Psych album of the week: Aphex Twin’s Drukqs (2001)

No other Aphex Twin album has collected such a nuanced and balanced picture of everything that Richard D. James does so well

aphex-twin-drukqs

Aphex Twin's divisive 2001 double-album, Drukqs, is as complete an overview of his sound as can be found in one place. It veers from calm ambient tracks to relentless, multi-layered, electronic madness.

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Cornwall-based electronic-music producer Richard D. James, best known as Aphex Twin, has released albums under a bewildering array of monikers over the course of his career, but his work always features a cornucopia of innovative sounds, textures, and arrangements. 

He consistently demonstrates a musical imagination overflowing with rich timbres and frenetic, envelope-pushing beats that pummel you into submission. Not to mention Cornish song titles that leave you scratching your head.     

His divisive 2001 double-album, Drukqs, is as complete an overview of his sound as can be found in one place. It veers from calm ambient tracks to morose Satie-style piano interludes to what he is most well-known for: relentless, multi-layered, electronic madness.  

Disc 1

Disc 1 opens with “Jynweythek Ylow”, a gentle, percussive analog synth setup for “Vordhosbn”. The latter offers the first taste of Aphex Twin’s trademark ADD beats and chime-y synth layers.  

One of James’s specialties is digitally controlling analog instruments and sounds into performing otherwise impossible patterns and rhythms.  “Omgyjya Switch7” batters the listener with cracking whip sounds, twisted vocal exclamations, metallic clatter, and the expressive goodness of a synth that has been extensively modified to suit its owner’s obsession with microtuning. Like many Aphex Twin tracks, the rhythms twist and turn, madly following their own lysergic logic before fading out with a vibrating twang.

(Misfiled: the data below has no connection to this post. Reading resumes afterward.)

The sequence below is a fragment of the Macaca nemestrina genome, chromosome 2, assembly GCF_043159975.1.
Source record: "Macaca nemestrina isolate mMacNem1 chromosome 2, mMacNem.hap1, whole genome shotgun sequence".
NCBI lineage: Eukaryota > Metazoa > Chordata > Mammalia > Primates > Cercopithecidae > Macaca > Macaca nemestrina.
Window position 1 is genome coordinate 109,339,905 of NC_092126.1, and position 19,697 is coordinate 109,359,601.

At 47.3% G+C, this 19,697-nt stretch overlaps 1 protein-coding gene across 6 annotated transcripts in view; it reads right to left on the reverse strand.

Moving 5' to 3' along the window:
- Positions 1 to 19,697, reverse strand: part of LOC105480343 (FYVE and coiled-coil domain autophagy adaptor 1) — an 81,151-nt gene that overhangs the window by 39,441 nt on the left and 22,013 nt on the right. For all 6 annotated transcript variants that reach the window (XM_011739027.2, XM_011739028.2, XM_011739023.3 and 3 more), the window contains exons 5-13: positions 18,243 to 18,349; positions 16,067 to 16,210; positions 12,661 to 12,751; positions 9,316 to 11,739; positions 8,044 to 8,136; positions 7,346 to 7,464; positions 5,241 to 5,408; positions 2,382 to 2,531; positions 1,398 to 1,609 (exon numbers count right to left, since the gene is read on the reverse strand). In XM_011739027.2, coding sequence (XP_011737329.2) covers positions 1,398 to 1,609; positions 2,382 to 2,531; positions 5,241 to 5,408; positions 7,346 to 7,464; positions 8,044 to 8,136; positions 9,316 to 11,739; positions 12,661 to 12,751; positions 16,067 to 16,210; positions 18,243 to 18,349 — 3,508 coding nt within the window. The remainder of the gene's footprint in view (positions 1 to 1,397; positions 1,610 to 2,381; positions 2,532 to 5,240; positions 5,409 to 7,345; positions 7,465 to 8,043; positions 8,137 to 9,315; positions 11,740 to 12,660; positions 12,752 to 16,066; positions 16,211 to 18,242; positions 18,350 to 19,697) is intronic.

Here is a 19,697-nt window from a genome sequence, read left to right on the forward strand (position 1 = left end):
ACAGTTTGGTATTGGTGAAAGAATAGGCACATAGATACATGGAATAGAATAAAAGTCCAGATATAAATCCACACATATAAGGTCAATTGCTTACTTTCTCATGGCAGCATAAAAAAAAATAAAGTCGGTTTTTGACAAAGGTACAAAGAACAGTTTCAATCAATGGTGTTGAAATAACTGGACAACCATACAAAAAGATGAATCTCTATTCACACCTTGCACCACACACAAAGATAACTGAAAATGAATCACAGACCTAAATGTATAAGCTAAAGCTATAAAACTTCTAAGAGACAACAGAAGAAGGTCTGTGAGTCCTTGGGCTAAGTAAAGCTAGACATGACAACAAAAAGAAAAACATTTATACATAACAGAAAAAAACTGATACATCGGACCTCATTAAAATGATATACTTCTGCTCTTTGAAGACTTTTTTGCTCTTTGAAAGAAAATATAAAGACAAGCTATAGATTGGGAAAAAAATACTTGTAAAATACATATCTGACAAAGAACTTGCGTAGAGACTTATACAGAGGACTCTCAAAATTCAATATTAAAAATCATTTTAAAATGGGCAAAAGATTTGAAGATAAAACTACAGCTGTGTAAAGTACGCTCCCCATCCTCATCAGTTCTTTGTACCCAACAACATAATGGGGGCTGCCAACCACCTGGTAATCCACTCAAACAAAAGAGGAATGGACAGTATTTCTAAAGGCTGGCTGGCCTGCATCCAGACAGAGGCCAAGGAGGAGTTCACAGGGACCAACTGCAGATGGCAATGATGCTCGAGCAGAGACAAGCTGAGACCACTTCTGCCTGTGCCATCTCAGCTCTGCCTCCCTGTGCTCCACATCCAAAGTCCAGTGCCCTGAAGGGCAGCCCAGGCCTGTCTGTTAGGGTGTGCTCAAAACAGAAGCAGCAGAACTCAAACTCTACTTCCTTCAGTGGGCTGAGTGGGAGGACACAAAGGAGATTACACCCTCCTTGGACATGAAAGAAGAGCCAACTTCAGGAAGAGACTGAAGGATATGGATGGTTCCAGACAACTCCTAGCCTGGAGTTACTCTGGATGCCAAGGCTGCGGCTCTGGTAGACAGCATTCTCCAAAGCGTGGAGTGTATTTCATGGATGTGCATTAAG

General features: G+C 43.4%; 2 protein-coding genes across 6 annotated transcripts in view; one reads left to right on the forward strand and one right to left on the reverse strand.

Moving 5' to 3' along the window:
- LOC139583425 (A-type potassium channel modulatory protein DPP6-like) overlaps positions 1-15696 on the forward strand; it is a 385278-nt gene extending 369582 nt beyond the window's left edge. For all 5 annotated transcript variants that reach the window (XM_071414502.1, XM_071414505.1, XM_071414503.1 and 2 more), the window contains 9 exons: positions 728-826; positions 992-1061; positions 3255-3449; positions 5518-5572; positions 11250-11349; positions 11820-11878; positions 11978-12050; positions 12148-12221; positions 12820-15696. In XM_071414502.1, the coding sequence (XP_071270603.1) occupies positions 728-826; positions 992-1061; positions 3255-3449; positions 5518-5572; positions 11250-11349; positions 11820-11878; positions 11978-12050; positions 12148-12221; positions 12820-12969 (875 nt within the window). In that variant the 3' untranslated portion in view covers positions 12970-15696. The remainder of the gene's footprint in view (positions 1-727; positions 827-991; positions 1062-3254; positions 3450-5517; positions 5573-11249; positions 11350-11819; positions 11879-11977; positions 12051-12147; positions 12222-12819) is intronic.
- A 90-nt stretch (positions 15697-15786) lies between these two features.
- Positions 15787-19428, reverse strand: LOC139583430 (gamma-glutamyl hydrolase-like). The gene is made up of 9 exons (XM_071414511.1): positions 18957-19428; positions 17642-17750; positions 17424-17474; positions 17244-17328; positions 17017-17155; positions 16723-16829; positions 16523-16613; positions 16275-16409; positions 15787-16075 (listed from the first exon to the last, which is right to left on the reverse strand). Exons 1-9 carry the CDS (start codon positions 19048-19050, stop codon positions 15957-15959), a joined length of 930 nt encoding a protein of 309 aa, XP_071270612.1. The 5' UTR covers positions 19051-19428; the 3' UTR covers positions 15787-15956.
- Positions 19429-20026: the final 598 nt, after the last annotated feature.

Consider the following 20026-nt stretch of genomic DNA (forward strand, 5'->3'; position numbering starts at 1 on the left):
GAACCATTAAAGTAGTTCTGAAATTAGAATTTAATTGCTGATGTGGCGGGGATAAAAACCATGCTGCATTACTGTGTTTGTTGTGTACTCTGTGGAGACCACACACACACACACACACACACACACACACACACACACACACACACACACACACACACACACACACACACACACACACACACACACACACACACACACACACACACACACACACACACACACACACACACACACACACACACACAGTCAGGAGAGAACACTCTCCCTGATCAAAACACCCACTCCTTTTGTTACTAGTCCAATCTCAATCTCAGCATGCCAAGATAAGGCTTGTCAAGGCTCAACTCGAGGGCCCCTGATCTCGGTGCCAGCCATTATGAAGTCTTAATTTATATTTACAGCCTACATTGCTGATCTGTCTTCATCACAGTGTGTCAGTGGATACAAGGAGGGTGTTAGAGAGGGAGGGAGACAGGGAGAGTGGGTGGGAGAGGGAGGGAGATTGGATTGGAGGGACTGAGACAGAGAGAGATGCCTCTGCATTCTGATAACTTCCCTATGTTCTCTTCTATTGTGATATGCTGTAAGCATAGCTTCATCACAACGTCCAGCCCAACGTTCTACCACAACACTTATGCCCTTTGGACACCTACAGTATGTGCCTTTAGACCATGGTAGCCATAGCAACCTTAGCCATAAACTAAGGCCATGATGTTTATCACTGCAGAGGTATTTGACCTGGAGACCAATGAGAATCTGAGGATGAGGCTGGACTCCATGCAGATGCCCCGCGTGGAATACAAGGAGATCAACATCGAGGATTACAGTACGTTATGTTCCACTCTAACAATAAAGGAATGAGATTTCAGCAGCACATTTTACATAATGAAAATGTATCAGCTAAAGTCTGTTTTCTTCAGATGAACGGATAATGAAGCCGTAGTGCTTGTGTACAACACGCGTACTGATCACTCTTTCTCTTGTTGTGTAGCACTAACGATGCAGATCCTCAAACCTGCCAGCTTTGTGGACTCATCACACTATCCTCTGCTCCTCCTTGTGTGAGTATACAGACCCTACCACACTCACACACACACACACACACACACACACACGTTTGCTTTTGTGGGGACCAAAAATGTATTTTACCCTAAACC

“Gwely Mernans” is a barely-there, Eno-esque track. It’s followed up by the jaunty “Bbydhyonchord” which features an electric piano-like sound playing a looping chord sequence over a rhythm track that brings in every percussion sound in the book. That this foundation manages to sound uncluttered and airy is a credit to James’s arrangement skill and his production chops.  

“Gwarek2” is an unsettling collage of screams, moans, clanking chains, and nauseating, reverberated sonic blooms.  

“Hy A Scullyas Lyf A Dhagrow” uses the same synth patch as “Jynweythek Ylow” before the first disc ends with another piano interlude, “Kesson Dalef”.

Disc 2

Disc 2 continues down the same road as Disc 1: wild, beyond-the-jungle beats and an everything-and-the-kitchen-sink-aesthetic leavened by ambient and acoustic interludes.  

“54 Cymru Beats” offers considerably more than merely 54 rhythms. It drills its way through over six minutes of abrasive yet groovy hard-core techno.

“Btoum-Roumada” is a celestial interlude leading into “Lornaderek”. This is a delightful moment with James sharing a phone message left to him by his parents wishing him a happy birthday.

“Meltphace 6” lives up to its title, showcasing a busy sequenced bassline, frantic drum programming and epic multi-layering. About a third of the way through, the beat stops to allow some ambient exploration. Then things kick back into “drill ’n’ bass” land again until the gradual fadeout.

“Taking Control” conjurs up thoughts of Herbie Hancock’s “Rockit” and Max Headroom with its ’80s MTV vibe.  

“Nanou 2” is a lovely way to end the album with peaceful piano chords playing us out.

Other Aphex Twin album have been more delicate (Selected Ambient Works Vol. 2), more frantic (the Richard D. James Album), or more abrasive (…I Care Because You Do). None, however, have collected such a nuanced and balanced picture of everything Richard D. James does so well. And, at over 100 minutes, Drukqs allows plenty of time for it to take effect.  

Sonic psych-out

2:18 into “54 Cymru Beats” yet another layer appears, this time a marvelous, squelchy acid-house-on-amphetamine bass sequence that promptly makes your head explode.

In his own words

“It sounds really arrogant, but my music’s my favourite music ever. I prefer it to anyone else’s.”  (Richard D. James)

“It always sounds more right to me when it’s detuned. When it’s right in tune, it’s like there’s something slightly off. But at the end of the day, it’s all about frequencies and what they do to you. That’s the real core.”  (Richard D. James)

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